I thought there was a clause for this sort of thing, but maybe I'm mistaken.
Regardless - I'd imagine the problem comes from the way we perceive the two sides here.
Lawmakers (and voters I suppose) don't like the idea of teens having sex in the first place. This is a scenario where, even though someone didn't do anything intrinsically wrong (had sex with someone 2-3 years younger), the "innocent" party still did something that people consider dirty.
And I think that expectation that teens "shouldn't" have sex conflicts with the reality of the situation. Too often the same people enacting and voting for these laws are also in favor of abstinence only education, which has been proven to not be an effective deterrent for teen pregnancies. "Don't drive" isn't a useful piece of advice for avoiding automobile accidents. "Don't get on the Internet" isn't a useful piece of advice for avoiding computer viruses. "Don't have sex", likewise, isn't useful for teaching hormonal teenagers how to deal with their budding sexuality.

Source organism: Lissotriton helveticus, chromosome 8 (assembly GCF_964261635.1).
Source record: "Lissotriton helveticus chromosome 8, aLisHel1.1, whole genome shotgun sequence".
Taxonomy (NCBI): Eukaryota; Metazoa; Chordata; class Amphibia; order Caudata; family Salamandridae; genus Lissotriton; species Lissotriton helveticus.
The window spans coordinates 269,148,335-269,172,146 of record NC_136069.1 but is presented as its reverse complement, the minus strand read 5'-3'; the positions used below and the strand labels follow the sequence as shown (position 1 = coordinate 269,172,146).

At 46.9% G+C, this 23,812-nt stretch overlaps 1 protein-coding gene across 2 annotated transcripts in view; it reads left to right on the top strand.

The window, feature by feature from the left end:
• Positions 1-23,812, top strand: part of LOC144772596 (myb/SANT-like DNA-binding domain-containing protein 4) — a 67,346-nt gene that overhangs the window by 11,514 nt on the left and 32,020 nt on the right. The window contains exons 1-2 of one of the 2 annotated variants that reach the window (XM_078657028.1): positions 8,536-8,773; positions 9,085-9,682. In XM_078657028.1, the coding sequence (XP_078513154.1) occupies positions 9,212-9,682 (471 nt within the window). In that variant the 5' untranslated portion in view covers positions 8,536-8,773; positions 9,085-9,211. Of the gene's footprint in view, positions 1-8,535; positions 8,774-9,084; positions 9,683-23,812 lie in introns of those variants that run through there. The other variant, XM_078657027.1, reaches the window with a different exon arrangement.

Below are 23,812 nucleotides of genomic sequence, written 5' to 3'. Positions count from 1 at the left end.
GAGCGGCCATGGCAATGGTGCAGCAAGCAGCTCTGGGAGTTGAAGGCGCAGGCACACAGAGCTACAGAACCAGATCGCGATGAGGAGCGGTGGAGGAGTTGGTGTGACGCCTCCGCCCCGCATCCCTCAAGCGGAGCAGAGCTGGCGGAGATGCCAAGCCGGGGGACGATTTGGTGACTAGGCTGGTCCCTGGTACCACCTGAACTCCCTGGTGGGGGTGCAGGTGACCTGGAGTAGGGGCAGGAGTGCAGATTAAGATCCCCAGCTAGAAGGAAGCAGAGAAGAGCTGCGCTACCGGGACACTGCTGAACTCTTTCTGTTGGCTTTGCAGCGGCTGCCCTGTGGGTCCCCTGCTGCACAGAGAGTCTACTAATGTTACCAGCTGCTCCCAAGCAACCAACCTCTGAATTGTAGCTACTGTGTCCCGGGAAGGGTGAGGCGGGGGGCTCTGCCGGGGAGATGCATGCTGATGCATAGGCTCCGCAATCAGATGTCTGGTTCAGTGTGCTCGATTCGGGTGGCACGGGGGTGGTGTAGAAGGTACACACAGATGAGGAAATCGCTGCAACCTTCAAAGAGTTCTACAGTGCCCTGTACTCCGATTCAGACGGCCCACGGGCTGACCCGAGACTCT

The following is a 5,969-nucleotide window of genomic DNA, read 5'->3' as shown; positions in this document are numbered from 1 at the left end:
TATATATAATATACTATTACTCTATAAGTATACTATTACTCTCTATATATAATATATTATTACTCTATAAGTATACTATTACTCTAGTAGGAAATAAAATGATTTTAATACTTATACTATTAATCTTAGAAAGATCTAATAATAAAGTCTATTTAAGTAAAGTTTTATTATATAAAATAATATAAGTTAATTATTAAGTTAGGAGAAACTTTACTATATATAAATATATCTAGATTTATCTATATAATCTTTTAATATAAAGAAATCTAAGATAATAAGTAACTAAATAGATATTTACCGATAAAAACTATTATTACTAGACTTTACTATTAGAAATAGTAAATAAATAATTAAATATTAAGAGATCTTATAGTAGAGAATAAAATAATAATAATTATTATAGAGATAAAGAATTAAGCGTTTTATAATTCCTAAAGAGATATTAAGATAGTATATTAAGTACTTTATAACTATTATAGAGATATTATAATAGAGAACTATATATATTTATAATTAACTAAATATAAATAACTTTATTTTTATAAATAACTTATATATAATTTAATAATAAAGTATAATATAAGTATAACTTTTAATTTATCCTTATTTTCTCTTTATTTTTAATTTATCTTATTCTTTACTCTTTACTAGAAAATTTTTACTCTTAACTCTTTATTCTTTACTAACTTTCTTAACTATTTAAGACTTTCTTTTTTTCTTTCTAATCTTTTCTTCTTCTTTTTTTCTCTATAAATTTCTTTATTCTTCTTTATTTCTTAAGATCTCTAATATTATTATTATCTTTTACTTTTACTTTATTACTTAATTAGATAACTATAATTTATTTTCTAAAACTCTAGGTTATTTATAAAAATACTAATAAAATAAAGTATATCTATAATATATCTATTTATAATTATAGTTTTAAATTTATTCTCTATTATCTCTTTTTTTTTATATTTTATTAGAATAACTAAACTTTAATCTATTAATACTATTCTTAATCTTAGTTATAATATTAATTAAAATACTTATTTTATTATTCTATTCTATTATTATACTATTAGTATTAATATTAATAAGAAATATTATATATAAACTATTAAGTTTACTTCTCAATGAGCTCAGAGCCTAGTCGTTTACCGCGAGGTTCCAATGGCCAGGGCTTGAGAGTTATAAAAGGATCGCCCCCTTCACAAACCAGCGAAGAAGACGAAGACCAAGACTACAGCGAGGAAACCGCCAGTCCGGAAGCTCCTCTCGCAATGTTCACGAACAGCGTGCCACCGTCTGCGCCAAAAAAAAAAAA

If anything, creating a taboo around sexuality makes it more enticing to rebellious teens.
You might be thinking of so-called "Romeo and Juliet" laws. Judging from this link he'd not qualify if they were in Indiana anyway, and from here it could be argued to be legal, though it depends on whether or not it affects someone who's legally an adult with a minor.